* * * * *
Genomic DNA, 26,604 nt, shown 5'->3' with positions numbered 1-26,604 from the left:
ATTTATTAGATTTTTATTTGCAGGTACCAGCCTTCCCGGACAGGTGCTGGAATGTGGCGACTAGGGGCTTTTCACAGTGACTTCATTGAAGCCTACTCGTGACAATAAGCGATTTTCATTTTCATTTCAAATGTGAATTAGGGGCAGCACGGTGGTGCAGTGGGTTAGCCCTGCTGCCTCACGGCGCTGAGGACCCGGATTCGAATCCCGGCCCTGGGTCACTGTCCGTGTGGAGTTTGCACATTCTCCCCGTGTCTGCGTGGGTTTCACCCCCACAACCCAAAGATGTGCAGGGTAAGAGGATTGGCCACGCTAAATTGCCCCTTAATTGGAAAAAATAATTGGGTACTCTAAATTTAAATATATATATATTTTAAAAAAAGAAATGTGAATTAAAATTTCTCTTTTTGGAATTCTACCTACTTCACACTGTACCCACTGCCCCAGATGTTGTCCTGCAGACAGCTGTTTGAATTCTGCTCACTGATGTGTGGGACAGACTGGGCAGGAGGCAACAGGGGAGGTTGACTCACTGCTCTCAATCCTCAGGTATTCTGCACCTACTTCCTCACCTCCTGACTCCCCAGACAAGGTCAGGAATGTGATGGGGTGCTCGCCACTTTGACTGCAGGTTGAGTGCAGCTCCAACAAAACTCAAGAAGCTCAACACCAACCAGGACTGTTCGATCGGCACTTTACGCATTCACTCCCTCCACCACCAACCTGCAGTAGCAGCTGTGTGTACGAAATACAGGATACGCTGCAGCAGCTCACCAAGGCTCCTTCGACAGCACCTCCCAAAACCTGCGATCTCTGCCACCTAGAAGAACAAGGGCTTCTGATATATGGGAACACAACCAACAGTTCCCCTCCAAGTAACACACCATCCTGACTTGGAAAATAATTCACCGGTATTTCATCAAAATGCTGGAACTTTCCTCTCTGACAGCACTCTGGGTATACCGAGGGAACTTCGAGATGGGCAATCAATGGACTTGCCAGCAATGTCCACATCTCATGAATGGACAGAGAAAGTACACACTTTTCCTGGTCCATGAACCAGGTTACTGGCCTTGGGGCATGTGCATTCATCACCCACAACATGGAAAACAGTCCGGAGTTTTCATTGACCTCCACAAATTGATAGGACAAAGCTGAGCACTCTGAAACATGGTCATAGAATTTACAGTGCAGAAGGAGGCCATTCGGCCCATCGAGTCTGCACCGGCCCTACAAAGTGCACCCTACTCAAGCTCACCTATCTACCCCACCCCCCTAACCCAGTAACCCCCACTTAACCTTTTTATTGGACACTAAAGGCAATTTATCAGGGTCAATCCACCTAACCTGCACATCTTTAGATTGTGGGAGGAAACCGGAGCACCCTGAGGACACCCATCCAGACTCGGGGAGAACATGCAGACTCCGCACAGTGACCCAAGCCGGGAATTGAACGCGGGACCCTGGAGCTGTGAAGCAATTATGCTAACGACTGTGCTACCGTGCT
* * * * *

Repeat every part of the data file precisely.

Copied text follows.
Genomic DNA, 26,604 nt, shown 5'->3' with positions numbered 1-26,604 from the left:
ATTTATTAGATTTTTATTTGCAGGTACCAGCCTTCCCGGACAGGTGCTGGAATGTGGCGACTAGGGGCTTTTCACAGTGACTTCATTGAAGCCTACTCGTGACAATAAGCGATTTTCATTTTCATTTCAAATGTGAATTAGGGGCAGCACGGTGGTGCAGTGGGTTAGCCCTGCTGCCTCACGGCGCTGAGGACCCGGATTCGAATCCCGGCCCTGGGTCACTGTCCGTGTGGAGTTTGCACATTCTCCCCGTGTCTGCGTGGGTTTCACCCCCACAACCCAAAGATGTGCAGGGTAAGAGGATTGGCCACGCTAAATTGCCCCTTAATTGGAAAAAATAATTGGGTACTCTAAATTTAAATATATATATATTTTAAAAAAAGAAATGTGAATTAAAATTTCTCTTTTTGGAATTCTACCTACTTCACACTGTACCCACTGCCCCAGATGTTGTCCTGCAGACAGCTGTTTGAATTCTGCTCACTGATGTGTGGGACAGACTGGGCAGGAGGCAACAGGGGAGGTTGACTCACTGCTCTCAATCCTCAGGTATTCTGCACCTACTTCCTCACCTCCTGACTCCCCAGACAAGGTCAGGAATGTGATGGGGTGCTCGCCACTTTGACTGCAGGTTGAGTGCAGCTCCAACAAAACTCAAGAAGCTCAACACCAACCAGGACTGTTCGATCGGCACTTTACGCATTCACTCCCTCCACCACCAACCTGCAGTAGCAGCTGTGTGTACGAAATACAGGATACGCTGCAGCAGCTCACCAAGGCTCCTTCGACAGCACCTCCCAAAACCTGCGATCTCTGCCACCTAGAAGAACAAGGGCTTCTGATATATGGGAACACAACCAACAGTTCCCCTCCAAGTAACACACCATCCTGACTTGGAAAATAATTCACCGGTATTTCATCAAAATGCTGGAACTTTCCTCTCTGACAGCACTCTGGGTATACCGAGGGAACTTCGAGATGGGCAATCAATGGACTTGCCAGCAATGTCCACATCTCATGAATGGACAGAGAAAGTACACACTTTTCCTGGTCCATGAACCAGGTTACTGGCCTTGGGGCATGTGCATTCATCACCCACAACATGGAAAACAGTCCGGAGTTTTCATTGACCTCCACAAATTGATAGGACAAAGCTGAGCACTCTGAAACATGGTCATAGAATTTACAGTGCAGAAGGAGGCCATTCGGCCCATCGAGTCTGCACCGGCCCTACAAAGTGCACCCTACTCAAGCTCACCTATCTACCCCACCCCCCTAACCCAGTAACCCCCACTTAACCTTTTTATTGGACACTAAAGGCAATTTATCAGGGTCAATCCACCTAACCTGCACATCTTTAGATTGTGGGAGGAAACCGGAGCACCCTGAGGACACCCATCCAGACTCGGGGAGAACATGCAGACTCCGCACAGTGACCCAAGCCGGGAATTGAACGCGGGACCCTGGAGCTGTGAAGCAATTATGCTAACGACTGTGCTACCGTGCT